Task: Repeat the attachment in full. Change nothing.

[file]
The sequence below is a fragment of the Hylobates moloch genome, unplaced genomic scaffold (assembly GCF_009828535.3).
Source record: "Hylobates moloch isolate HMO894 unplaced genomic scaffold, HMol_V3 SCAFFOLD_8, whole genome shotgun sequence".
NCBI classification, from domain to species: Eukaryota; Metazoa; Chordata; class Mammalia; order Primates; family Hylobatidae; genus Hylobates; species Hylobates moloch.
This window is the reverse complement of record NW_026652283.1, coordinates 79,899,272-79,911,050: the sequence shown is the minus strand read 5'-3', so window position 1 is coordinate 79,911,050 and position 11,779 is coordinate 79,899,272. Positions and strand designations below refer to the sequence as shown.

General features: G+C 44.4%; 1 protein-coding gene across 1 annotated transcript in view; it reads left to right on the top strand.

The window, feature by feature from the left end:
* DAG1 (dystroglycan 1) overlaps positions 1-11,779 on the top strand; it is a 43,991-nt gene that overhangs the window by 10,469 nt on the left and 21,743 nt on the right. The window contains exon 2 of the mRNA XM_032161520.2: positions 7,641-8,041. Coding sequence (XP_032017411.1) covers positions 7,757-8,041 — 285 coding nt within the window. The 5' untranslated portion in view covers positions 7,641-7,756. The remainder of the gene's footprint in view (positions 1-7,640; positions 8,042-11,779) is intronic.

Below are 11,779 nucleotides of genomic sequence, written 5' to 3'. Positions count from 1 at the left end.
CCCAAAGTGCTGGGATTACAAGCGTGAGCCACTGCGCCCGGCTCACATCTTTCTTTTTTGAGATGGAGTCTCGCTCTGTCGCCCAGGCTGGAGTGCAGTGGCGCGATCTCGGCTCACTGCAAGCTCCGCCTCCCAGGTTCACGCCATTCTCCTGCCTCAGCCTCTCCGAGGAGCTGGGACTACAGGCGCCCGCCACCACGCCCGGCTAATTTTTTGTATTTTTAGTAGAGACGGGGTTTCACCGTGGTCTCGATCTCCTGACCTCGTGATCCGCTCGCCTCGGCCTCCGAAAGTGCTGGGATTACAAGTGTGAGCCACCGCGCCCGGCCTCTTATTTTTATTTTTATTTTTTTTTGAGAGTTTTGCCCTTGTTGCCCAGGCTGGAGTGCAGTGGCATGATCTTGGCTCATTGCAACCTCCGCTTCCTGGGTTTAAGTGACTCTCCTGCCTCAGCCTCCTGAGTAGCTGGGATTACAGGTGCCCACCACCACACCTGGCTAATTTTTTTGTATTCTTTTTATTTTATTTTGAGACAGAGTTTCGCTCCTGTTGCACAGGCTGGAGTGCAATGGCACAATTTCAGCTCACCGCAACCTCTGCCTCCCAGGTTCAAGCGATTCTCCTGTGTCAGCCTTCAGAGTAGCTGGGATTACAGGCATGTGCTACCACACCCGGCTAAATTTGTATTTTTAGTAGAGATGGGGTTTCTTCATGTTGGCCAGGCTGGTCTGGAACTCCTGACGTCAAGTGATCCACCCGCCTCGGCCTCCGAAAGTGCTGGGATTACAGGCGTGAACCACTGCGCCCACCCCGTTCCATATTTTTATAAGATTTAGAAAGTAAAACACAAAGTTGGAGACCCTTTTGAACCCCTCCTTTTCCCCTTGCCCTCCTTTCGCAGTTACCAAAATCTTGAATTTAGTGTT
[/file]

The sequence below is a fragment of the Hylobates moloch genome, unplaced genomic scaffold (assembly GCF_009828535.3).
Source record: "Hylobates moloch isolate HMO894 unplaced genomic scaffold, HMol_V3 SCAFFOLD_8, whole genome shotgun sequence".
NCBI classification, from domain to species: Eukaryota; Metazoa; Chordata; class Mammalia; order Primates; family Hylobatidae; genus Hylobates; species Hylobates moloch.
This window is the reverse complement of record NW_026652283.1, coordinates 79,899,272-79,911,050: the sequence shown is the minus strand read 5'-3', so window position 1 is coordinate 79,911,050 and position 11,779 is coordinate 79,899,272. Positions and strand designations below refer to the sequence as shown.

General features: G+C 44.4%; 1 protein-coding gene across 1 annotated transcript in view; it reads left to right on the top strand.

The window, feature by feature from the left end:
* DAG1 (dystroglycan 1) overlaps positions 1-11,779 on the top strand; it is a 43,991-nt gene that overhangs the window by 10,469 nt on the left and 21,743 nt on the right. The window contains exon 2 of the mRNA XM_032161520.2: positions 7,641-8,041. Coding sequence (XP_032017411.1) covers positions 7,757-8,041 — 285 coding nt within the window. The 5' untranslated portion in view covers positions 7,641-7,756. The remainder of the gene's footprint in view (positions 1-7,640; positions 8,042-11,779) is intronic.

Below are 11,779 nucleotides of genomic sequence, written 5' to 3'. Positions count from 1 at the left end.
CCCAAAGTGCTGGGATTACAAGCGTGAGCCACTGCGCCCGGCTCACATCTTTCTTTTTTGAGATGGAGTCTCGCTCTGTCGCCCAGGCTGGAGTGCAGTGGCGCGATCTCGGCTCACTGCAAGCTCCGCCTCCCAGGTTCACGCCATTCTCCTGCCTCAGCCTCTCCGAGGAGCTGGGACTACAGGCGCCCGCCACCACGCCCGGCTAATTTTTTGTATTTTTAGTAGAGACGGGGTTTCACCGTGGTCTCGATCTCCTGACCTCGTGATCCGCTCGCCTCGGCCTCCGAAAGTGCTGGGATTACAAGTGTGAGCCACCGCGCCCGGCCTCTTATTTTTATTTTTATTTTTTTTTGAGAGTTTTGCCCTTGTTGCCCAGGCTGGAGTGCAGTGGCATGATCTTGGCTCATTGCAACCTCCGCTTCCTGGGTTTAAGTGACTCTCCTGCCTCAGCCTCCTGAGTAGCTGGGATTACAGGTGCCCACCACCACACCTGGCTAATTTTTTTGTATTCTTTTTATTTTATTTTGAGACAGAGTTTCGCTCCTGTTGCACAGGCTGGAGTGCAATGGCACAATTTCAGCTCACCGCAACCTCTGCCTCCCAGGTTCAAGCGATTCTCCTGTGTCAGCCTTCAGAGTAGCTGGGATTACAGGCATGTGCTACCACACCCGGCTAAATTTGTATTTTTAGTAGAGATGGGGTTTCTTCATGTTGGCCAGGCTGGTCTGGAACTCCTGACGTCAAGTGATCCACCCGCCTCGGCCTCCGAAAGTGCTGGGATTACAGGCGTGAACCACTGCGCCCACCCCGTTCCATATTTTTATAAGATTTAGAAAGTAAAACACAAAGTTGGAGACCCTTTTGAACCCCTCCTTTTCCCCTTGCCCTCCTTTCGCAGTTACCAAAATCTTGAATTTAGTGTT